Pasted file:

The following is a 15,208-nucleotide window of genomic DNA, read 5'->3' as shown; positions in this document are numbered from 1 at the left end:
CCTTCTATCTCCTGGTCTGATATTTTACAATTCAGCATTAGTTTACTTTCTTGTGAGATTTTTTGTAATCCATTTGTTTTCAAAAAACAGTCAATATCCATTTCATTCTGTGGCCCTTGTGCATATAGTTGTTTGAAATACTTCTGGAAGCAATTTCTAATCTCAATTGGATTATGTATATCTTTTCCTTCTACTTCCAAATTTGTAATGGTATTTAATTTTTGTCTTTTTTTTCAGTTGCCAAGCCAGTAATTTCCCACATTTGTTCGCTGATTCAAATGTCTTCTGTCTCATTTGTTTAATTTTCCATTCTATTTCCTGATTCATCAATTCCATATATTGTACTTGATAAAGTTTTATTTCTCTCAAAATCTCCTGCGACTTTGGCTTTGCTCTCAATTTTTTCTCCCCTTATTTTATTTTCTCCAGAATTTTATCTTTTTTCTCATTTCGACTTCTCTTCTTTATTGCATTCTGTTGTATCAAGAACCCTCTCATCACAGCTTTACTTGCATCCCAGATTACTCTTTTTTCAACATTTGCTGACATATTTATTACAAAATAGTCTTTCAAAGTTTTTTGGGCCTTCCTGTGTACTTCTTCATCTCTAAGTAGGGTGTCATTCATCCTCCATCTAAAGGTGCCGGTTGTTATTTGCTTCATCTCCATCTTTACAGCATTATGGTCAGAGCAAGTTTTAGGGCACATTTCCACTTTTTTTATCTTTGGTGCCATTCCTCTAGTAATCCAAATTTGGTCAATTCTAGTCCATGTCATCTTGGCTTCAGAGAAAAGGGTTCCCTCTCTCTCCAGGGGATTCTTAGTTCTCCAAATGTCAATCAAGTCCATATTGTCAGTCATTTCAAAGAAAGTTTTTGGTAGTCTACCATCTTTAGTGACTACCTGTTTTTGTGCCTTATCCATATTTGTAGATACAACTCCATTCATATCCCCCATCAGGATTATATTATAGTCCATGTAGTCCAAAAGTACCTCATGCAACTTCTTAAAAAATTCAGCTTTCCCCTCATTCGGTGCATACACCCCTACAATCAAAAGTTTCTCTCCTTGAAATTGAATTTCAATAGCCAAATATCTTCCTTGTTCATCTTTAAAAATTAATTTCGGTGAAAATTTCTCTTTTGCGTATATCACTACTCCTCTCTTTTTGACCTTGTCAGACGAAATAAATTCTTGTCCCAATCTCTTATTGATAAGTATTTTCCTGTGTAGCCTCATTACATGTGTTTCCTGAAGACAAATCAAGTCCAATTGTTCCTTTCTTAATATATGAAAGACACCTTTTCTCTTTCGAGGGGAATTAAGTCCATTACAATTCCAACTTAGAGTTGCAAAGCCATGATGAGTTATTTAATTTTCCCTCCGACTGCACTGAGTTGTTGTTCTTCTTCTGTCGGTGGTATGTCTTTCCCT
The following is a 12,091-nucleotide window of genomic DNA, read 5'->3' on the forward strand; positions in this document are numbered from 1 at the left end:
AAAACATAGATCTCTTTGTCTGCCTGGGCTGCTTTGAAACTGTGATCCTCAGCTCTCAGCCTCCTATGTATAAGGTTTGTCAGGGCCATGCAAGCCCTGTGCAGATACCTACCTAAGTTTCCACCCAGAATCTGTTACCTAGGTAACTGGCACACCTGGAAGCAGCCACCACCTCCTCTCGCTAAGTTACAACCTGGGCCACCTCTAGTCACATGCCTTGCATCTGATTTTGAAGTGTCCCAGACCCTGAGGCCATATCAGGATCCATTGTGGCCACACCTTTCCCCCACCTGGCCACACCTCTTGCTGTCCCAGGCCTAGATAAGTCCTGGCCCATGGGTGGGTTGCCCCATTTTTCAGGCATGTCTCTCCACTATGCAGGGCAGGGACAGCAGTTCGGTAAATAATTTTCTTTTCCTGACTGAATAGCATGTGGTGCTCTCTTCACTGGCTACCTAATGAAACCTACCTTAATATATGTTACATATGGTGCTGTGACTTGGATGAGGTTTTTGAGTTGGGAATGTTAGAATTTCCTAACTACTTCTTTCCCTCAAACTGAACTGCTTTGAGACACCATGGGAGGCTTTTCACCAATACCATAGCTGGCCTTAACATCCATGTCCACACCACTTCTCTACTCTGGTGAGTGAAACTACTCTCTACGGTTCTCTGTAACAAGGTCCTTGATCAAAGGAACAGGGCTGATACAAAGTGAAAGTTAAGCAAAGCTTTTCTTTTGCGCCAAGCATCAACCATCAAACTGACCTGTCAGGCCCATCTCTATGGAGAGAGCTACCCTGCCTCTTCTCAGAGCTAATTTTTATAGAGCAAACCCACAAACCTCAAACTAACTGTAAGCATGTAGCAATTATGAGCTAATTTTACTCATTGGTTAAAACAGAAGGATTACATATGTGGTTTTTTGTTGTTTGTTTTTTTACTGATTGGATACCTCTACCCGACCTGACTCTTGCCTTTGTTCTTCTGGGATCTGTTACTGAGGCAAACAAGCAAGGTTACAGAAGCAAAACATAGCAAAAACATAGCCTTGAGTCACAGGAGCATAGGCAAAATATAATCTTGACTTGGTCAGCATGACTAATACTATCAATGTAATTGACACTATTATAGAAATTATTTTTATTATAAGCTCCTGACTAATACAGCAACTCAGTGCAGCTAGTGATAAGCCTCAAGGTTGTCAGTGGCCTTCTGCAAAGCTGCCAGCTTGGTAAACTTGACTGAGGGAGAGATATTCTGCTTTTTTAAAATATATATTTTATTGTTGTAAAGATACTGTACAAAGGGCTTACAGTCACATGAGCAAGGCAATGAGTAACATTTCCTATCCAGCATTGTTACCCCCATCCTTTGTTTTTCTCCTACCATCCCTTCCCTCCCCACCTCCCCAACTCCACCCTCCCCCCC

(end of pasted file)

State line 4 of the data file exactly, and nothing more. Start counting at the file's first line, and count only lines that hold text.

AAAACATAGATCTCTTTGTCTGCCTGGGCTGCTTTGAAACTGTGATCCTCAGCTCTCAGCCTCCTATGTATAAGGTTTGTCAGGGCCATGCAAGCCCTGTGCAGATACCTACCTAAGTTTCCACCCAGAATCTGTTACCTAGGTAACTGGCACACCTGGAAGCAGCCACCACCTCCTCTCGCTAAGTTACAACCTGGGCCACCTCTAGTCACATGCCTTGCATCTGATTTTGAAGTGTCCCAGACCCTGAGGCCATATCAGGATCCATTGTGGCCACACCTTTCCCCCACCTGGCCACACCTCTTGCTGTCCCAGGCCTAGATAAGTCCTGGCCCATGGGTGGGTTGCCCCATTTTTCAGGCATGTCTCTCCACTATGCAGGGCAGGGACAGCAGTTCGGTAAATAATTTTCTTTTCCTGACTGAATAGCATGTGGTGCTCTCTTCACTGGCTACCTAATGAAACCTACCTTAATATATGTTACATATGGTGCTGTGACTTGGATGAGGTTTTTGAGTTGGGAATGTTAGAATTTCCTAACTACTTCTTTCCCTCAAACTGAACTGCTTTGAGACACCATGGGAGGCTTTTCACCAATACCATAGCTGGCCTTAACATCCATGTCCACACCACTTCTCTACTCTGGTGAGTGAAACTACTCTCTACGGTTCTCTGTAACAAGGTCCTTGATCAAAGGAACAGGGCTGATACAAAGTGAAAGTTAAGCAAAGCTTTTCTTTTGCGCCAAGCATCAACCATCAAACTGACCTGTCAGGCCCATCTCTATGGAGAGAGCTACCCTGCCTCTTCTCAGAGCTAATTTTTATAGAGCAAACCCACAAACCTCAAACTAACTGTAAGCATGTAGCAATTATGAGCTAATTTTACTCATTGGTTAAAACAGAAGGATTACATATGTGGTTTTTTGTTGTTTGTTTTTTTACTGATTGGATACCTCTACCCGACCTGACTCTTGCCTTTGTTCTTCTGGGATCTGTTACTGAGGCAAACAAGCAAGGTTACAGAAGCAAAACATAGCAAAAACATAGCCTTGAGTCACAGGAGCATAGGCAAAATATAATCTTGACTTGGTCAGCATGACTAATACTATCAATGTAATTGACACTATTATAGAAATTATTTTTATTATAAGCTCCTGACTAATACAGCAACTCAGTGCAGCTAGTGATAAGCCTCAAGGTTGTCAGTGGCCTTCTGCAAAGCTGCCAGCTTGGTAAACTTGACTGAGGGAGAGATATTCTGCTTTTTTAAAATATATATTTTATTGTTGTAAAGATACTGTACAAAGGGCTTACAGTCACATGAGCAAGGCAATGAGTAACATTTCCTATCCAGCATTGTTACCCCCATCCTTTGTTTTTCTCCTACCATCCCTTCCCTCCCCACCTCCCCAACTCCACCCTCCCCCCC